“Most people believe the ffirst battle of the Great War occurred at Grandford in the early spring, but the first attack actually took place on a summer’s day in Dahl Rhen.”
Author: Michael J. Sullivan
Category: High Fantasy
Publication Date: July 25th, 2017
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Age of Swords continues the story of the human Rhunes as they prepare themselves to confront a foe that they once believed to be gods.
First off, this was certainly a worthy sequel to Age of Myth.
One thing that can definitely be said for this series is that Michael J Sullivan can certainly write well-rounded female characters. In a lot of books it can sometimes seem like the women are just slight variations of the same copy-and-pasted cutout. For over half of this book, several of the female characters were separated from the major male characters of the story and, frankly, they kicked ass. None of them are just like another in the group; they all have their own traits and flaws, they respond to things differently, and they all are amazing people in their own way.
One of the more compelling parts of this book was that it was more politically-driven than its predecessor. There were some complicated machinations going on in the Fhrey hierarchy and the humans were attempted to decide on a leader to unite them all. As someone that is fascinated by politics, it was fascinating to read from both the Fhrey and the humans perspectives, their differences in opinions, and how things could be different if it were not for a handful of people with over-bloated egos messing it up for literally everyone.
While there were some slow parts to the book, the pace kept going fairly well. The character development for some of the minor characters of the first book took a huge upturn here.
The only specific flaw that really comes to mind was in the beginning of the book. Without spoilers, there was something that happened that should have made that part of the read very emotional but it was glossed over so quickly that there was no time to be emotionally involved. It was sad on the surface, from an objective viewpoint, but there was really no immersion into the effects of the catastrophe.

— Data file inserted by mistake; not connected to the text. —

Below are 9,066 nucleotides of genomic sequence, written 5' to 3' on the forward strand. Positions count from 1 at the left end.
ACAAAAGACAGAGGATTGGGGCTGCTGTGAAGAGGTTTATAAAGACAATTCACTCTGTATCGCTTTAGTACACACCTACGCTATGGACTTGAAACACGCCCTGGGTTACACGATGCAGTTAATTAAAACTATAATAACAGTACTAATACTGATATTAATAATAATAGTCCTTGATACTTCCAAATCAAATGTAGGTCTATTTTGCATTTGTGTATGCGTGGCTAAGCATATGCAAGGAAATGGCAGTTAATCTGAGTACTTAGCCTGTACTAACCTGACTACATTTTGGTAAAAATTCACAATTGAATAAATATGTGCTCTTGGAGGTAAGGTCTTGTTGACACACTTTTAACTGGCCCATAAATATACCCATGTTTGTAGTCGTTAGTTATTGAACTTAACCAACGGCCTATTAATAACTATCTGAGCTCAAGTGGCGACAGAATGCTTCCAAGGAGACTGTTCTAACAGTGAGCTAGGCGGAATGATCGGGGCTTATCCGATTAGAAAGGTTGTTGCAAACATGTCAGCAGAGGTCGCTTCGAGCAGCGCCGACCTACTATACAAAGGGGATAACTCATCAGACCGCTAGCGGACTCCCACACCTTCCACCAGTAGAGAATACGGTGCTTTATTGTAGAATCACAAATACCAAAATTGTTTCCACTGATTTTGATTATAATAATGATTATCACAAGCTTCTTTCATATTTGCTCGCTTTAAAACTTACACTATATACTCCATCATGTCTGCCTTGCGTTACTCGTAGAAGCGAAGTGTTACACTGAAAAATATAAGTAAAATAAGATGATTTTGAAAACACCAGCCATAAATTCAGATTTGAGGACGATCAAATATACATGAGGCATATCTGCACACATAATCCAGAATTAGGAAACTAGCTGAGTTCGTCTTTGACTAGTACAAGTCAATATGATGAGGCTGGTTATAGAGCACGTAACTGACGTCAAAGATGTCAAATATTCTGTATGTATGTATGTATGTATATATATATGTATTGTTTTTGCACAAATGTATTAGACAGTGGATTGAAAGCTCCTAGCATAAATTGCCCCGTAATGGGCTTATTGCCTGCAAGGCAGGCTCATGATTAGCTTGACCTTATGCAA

Beyond this, there seems to be one aspect to this story that everyone is talking about that could conceivably be considered as spoiler-y so we will discuss it at the very bottom of the review
The spoiler-y stuff bothered me a little bit as I was reading it but once it was all said and done (read: once it all stopped happening), I liked where it was all leading. I still think it was overdone and possibly handled poorly but as long as we don’t really revisit things of that sort in future books, I can be happy with this book.
With the politics driving much of this book, as annoying as the Fhrey prince was, I think I ended up liking this one just a tad more than the first.
Age of Myth was a better story. This one felt very slow and seemed to drag on instead of giving us a fun and exciting story. There were times that good, fight scenes that were cool. The fact the the Fhrey were not just one dimensional god-like characters was a good twist.
I just did not have as much fun with this one as I did with Age of Myth. It kind of worries me when the author said that this is his favorite book in the series. I hope it only goes up from here.
***SPOILER STUFF AHEAD!!***
So, the invention stuff. Basically what goes on is that a bunch of stuff is “invented” by the humans as they search for solutions to their problems. Most of these inventions seem to be relatively small things; pockets are created for the first time, the concept of buttons is introduced, several words are developed. But there were some more fairly major developments. The wheel was literally invented in this book. The concept of writing was developed in the space of about a week. Along with the bow and the iron sword being added the arsenal of weapons the human can use in roughly the same amount of time.
Something about this felt kind of cheap when reading it.
There is really no indication that humans are this far behind and then BAM they are inventing things left and right. The reader doesn’t have anything to go on that would say that they don’t have something as basic as wheels or buttons or even really writing until it is suddenly a thing.
It all lead to the humans being able to use the bow and the iron sword which is a huge step up from using stone tip spears and will undoubtedly assist the humans in their fight. But the way of getting there just felt so….off.